Listening to plants in the greenhouse

Technological progress has not yet solved the labor shortage in greenhouse horticulture. 5G can accelerate innovation for sustainable food supply and stimulate more efficient cultivation. The Delft startup Plense Technologies uses sensors that record ultrasound to improve cultivation quality.

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What does this research focus on?

Duration: March – August 2024

Partners: TU Delft (Do IoT Fieldlab, RoboHouse), Plense Technologies, TNO, MCS, Tomatoworld.


Growing healthy plants in greenhouses requires significant attention. Up until harvest, plants are usually visually assessed by staff based on their experience.

Plense aims to automate these checks with sensors that register ultrasound (sound that is inaudible to humans), providing a detailed overview of the plant's needs. The collected data is presented clearly to the grower, who can then monitor the health of the crops and make adjustments as needed. This technology complements manual and visual inspections, leading to a more advanced cultivation process.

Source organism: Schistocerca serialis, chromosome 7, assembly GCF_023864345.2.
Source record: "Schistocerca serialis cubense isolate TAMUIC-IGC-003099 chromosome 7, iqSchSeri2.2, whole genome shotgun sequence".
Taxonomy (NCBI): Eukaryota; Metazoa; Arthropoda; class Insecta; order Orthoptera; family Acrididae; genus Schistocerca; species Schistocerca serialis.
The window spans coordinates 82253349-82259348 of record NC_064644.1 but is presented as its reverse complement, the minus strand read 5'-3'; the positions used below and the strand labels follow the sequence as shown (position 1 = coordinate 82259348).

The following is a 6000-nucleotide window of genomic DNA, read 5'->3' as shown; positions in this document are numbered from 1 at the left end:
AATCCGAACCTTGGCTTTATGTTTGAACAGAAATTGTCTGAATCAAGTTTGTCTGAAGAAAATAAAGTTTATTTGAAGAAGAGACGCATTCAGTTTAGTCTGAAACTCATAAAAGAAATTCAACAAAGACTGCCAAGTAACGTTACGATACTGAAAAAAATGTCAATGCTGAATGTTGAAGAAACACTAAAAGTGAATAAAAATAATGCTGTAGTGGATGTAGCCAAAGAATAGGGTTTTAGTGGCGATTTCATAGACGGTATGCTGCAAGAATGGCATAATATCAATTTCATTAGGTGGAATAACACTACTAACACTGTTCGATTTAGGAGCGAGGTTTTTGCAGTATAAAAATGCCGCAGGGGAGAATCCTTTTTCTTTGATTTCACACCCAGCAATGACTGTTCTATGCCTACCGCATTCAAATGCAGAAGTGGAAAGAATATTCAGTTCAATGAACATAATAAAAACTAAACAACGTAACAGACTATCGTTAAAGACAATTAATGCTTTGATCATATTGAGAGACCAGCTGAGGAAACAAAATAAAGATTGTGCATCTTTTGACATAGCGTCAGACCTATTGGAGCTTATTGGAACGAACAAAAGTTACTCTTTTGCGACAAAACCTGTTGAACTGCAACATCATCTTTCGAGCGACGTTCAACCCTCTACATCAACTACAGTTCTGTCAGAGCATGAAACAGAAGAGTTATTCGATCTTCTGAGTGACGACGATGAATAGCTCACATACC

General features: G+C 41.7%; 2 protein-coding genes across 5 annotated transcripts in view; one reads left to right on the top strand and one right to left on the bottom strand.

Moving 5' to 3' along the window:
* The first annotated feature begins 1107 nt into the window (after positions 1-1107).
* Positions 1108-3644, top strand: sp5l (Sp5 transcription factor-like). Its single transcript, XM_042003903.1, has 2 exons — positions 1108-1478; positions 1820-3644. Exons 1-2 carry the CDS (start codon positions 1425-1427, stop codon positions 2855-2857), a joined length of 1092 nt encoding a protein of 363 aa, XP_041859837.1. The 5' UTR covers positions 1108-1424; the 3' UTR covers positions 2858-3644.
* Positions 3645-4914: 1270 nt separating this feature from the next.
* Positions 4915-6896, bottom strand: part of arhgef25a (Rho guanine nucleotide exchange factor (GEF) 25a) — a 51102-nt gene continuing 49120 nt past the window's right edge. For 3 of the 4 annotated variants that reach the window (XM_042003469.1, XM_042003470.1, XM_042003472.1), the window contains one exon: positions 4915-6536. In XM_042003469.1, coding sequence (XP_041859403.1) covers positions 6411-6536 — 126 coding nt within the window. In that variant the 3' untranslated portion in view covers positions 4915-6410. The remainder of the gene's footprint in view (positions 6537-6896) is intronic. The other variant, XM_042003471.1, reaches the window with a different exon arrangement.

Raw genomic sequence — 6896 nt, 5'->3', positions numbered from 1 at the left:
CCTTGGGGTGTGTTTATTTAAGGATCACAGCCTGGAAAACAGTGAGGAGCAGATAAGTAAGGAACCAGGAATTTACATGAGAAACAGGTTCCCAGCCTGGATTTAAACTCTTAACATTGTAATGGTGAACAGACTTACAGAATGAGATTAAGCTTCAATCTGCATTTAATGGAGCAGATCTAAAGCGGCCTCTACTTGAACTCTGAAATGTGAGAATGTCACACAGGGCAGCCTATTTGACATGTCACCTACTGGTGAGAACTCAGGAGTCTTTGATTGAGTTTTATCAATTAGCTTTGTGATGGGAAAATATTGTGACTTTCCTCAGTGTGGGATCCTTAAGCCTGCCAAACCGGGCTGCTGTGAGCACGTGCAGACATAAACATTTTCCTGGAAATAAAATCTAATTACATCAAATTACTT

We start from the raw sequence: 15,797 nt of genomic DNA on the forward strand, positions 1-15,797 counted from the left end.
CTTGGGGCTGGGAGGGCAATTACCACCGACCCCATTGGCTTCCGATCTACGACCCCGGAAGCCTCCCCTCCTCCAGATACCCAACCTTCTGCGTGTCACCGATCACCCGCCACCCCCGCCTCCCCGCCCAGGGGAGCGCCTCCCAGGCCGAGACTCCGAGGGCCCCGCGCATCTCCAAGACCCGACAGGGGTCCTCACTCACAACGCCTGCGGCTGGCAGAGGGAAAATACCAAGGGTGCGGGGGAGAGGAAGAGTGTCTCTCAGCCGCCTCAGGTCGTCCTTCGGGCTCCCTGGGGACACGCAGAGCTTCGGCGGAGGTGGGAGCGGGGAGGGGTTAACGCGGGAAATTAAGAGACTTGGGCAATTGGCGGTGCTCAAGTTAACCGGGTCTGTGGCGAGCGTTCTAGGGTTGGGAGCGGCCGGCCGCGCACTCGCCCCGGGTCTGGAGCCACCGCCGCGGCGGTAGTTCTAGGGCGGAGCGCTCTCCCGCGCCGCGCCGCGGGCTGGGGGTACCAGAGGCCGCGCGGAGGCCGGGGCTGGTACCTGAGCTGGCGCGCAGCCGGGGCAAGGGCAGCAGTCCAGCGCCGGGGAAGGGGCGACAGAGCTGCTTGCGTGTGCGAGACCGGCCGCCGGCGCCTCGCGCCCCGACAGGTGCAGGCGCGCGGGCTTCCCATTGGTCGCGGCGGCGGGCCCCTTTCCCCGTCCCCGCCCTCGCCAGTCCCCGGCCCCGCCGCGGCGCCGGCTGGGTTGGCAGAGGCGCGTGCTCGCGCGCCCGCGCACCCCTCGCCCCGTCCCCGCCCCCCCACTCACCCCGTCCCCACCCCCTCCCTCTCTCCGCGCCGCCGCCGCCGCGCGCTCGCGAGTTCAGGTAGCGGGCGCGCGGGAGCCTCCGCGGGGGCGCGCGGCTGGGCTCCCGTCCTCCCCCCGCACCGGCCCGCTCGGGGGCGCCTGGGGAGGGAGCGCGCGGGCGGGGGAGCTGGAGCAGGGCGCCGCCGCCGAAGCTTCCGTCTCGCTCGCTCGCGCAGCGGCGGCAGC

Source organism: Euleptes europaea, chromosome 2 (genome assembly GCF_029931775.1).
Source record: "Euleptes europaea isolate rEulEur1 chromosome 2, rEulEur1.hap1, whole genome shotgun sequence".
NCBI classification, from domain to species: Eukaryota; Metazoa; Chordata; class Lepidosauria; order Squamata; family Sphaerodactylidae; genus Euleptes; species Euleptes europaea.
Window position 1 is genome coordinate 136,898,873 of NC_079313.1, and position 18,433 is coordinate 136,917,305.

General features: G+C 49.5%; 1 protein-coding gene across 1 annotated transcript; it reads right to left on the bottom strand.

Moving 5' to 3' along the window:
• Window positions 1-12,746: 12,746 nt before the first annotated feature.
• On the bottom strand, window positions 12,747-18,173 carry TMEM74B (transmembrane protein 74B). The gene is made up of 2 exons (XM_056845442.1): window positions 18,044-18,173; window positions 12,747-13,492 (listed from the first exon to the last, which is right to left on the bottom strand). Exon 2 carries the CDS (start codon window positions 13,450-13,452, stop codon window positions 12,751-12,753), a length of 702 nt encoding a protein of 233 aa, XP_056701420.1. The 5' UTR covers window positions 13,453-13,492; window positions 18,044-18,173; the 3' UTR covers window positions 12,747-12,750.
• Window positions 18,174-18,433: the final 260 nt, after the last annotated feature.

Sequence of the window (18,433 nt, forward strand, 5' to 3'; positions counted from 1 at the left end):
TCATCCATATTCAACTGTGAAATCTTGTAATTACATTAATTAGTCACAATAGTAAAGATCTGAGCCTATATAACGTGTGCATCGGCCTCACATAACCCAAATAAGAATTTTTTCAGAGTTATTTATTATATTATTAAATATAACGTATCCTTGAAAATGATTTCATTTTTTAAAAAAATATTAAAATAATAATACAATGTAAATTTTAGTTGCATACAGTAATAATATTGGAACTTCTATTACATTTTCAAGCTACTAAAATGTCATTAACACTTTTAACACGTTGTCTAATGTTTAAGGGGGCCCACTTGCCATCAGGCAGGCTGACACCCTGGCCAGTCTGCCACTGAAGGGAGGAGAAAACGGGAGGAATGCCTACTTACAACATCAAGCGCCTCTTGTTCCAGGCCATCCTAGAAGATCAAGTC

Plense listens to the moisture flow within plants. Tiny microphones capture the sounds plants make. The sensors measure the xylem vessels in plants, sending ultrasound waves through the stem and receiving them with a microphone.

As the plant warms up, transpires, or reacts to its environment, its internal structure changes, affecting the sound waves traveling through it. Plense translates these changes in vibrations into data, information, and actions using algorithms.

This data provides growers with insights into the needs of their crops, such as moisture levels, substrate condition, and the microclimate around the plant. Additionally, they can measure how plants respond to changes in the cultivation process, leading to better-informed, data-driven decisions.


Plense's sensors were previously physically connected to a computer because wireless data communication did not work well in greenhouses. Obstacles like the greenhouse structure (glass and metal) and the plants themselves hinder Bluetooth and WiFi connections.

This experiment tests a 5G connection in combination with the sensors. One research direction focuses on processing data in the cloud. Although the current data volume from the sensors is low, it is expected to increase in the future. Fast data transfer will then be crucial for plant monitoring.

5G offers possibilities for fast, secure, and reliable wireless data communication in greenhouses with lower energy consumption, which becomes attractive for growers as the number of sensors increases.

Plense is conducting this research at two locations. The first phase takes place at the TU Delft fieldlab RoboHouse, where the technology is tested and calibrated. In the second phase, the scale-up occurs at Tomatoworld, where 5G experiments are conducted in a fully functional greenhouse.

MCS is partnering in this project with TNO, TU Delft, RoboHouse, and Tomatoworld.